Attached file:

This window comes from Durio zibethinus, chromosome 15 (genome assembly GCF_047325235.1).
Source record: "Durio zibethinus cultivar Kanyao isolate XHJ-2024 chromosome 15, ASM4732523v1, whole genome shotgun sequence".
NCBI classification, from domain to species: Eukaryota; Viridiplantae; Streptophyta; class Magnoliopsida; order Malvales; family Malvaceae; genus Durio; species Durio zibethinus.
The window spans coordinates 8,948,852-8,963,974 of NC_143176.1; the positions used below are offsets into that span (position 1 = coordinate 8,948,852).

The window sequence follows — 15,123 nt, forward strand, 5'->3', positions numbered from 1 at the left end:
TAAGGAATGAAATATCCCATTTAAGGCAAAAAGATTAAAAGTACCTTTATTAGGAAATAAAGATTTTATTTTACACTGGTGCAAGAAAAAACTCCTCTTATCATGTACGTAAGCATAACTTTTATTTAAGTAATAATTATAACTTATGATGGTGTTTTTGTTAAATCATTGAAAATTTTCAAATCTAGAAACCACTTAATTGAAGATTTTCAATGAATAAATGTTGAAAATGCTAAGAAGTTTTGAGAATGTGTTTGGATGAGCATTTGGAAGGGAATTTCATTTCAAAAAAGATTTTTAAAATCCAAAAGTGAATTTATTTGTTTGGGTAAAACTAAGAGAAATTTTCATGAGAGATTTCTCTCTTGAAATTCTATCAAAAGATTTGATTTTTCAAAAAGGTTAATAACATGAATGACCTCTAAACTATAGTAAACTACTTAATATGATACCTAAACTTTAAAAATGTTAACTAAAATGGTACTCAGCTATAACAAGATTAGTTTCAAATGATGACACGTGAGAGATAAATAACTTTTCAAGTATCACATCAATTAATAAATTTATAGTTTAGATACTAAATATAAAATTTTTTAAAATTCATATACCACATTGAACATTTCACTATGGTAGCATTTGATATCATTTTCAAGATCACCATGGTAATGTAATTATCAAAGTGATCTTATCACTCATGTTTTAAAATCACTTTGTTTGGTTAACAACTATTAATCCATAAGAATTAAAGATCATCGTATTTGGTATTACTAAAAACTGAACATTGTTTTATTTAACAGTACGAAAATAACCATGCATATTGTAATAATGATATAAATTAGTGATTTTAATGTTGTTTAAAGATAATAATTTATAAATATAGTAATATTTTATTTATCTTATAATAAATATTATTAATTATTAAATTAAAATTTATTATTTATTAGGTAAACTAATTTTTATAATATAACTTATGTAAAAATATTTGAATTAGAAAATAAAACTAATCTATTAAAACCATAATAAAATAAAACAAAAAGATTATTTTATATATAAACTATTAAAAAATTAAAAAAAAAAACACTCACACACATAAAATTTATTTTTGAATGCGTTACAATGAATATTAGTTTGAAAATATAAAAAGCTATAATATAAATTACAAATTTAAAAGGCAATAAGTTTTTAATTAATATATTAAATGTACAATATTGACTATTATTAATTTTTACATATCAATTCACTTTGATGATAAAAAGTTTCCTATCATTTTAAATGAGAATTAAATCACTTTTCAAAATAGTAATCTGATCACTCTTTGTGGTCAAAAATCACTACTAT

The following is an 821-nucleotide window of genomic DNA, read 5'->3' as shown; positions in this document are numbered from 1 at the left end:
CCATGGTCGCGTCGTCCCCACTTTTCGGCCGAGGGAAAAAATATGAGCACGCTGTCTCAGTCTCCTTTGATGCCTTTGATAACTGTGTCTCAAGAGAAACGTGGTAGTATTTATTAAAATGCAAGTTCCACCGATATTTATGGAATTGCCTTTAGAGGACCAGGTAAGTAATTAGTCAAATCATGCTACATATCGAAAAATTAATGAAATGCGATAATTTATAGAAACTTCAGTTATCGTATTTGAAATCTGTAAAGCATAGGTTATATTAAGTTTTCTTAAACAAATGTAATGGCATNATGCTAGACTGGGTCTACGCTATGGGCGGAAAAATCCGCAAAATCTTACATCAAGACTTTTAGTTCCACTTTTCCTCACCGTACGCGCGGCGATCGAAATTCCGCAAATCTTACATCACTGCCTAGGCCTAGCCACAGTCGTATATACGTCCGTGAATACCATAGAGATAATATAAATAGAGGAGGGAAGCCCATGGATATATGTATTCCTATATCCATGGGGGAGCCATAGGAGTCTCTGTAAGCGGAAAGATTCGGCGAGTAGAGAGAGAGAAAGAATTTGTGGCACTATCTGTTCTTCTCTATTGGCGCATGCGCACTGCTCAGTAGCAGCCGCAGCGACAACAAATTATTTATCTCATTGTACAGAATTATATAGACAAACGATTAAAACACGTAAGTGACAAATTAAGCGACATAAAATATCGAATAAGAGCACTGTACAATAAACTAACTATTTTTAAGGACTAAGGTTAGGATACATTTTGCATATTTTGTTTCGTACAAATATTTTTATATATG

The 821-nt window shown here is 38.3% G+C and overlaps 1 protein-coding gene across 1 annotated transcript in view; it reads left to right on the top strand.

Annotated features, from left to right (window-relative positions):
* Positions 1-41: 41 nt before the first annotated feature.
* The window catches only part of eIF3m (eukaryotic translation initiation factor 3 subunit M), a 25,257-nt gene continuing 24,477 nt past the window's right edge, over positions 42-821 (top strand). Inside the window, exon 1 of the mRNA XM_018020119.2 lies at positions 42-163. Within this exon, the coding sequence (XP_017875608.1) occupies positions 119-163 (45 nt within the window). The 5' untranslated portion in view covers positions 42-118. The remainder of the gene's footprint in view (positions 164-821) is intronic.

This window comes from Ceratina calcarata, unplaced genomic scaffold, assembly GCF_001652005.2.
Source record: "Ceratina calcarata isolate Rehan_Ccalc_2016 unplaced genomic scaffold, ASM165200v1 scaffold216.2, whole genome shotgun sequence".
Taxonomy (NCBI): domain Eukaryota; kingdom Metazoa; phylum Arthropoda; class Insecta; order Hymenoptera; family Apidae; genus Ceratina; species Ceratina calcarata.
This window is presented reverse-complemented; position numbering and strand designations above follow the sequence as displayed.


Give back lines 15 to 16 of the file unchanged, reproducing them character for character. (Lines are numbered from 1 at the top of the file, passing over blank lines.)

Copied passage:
Taxonomy (NCBI): domain Eukaryota; kingdom Metazoa; phylum Arthropoda; class Insecta; order Hymenoptera; family Apidae; genus Ceratina; species Ceratina calcarata.
This window is presented reverse-complemented; position numbering and strand designations above follow the sequence as displayed.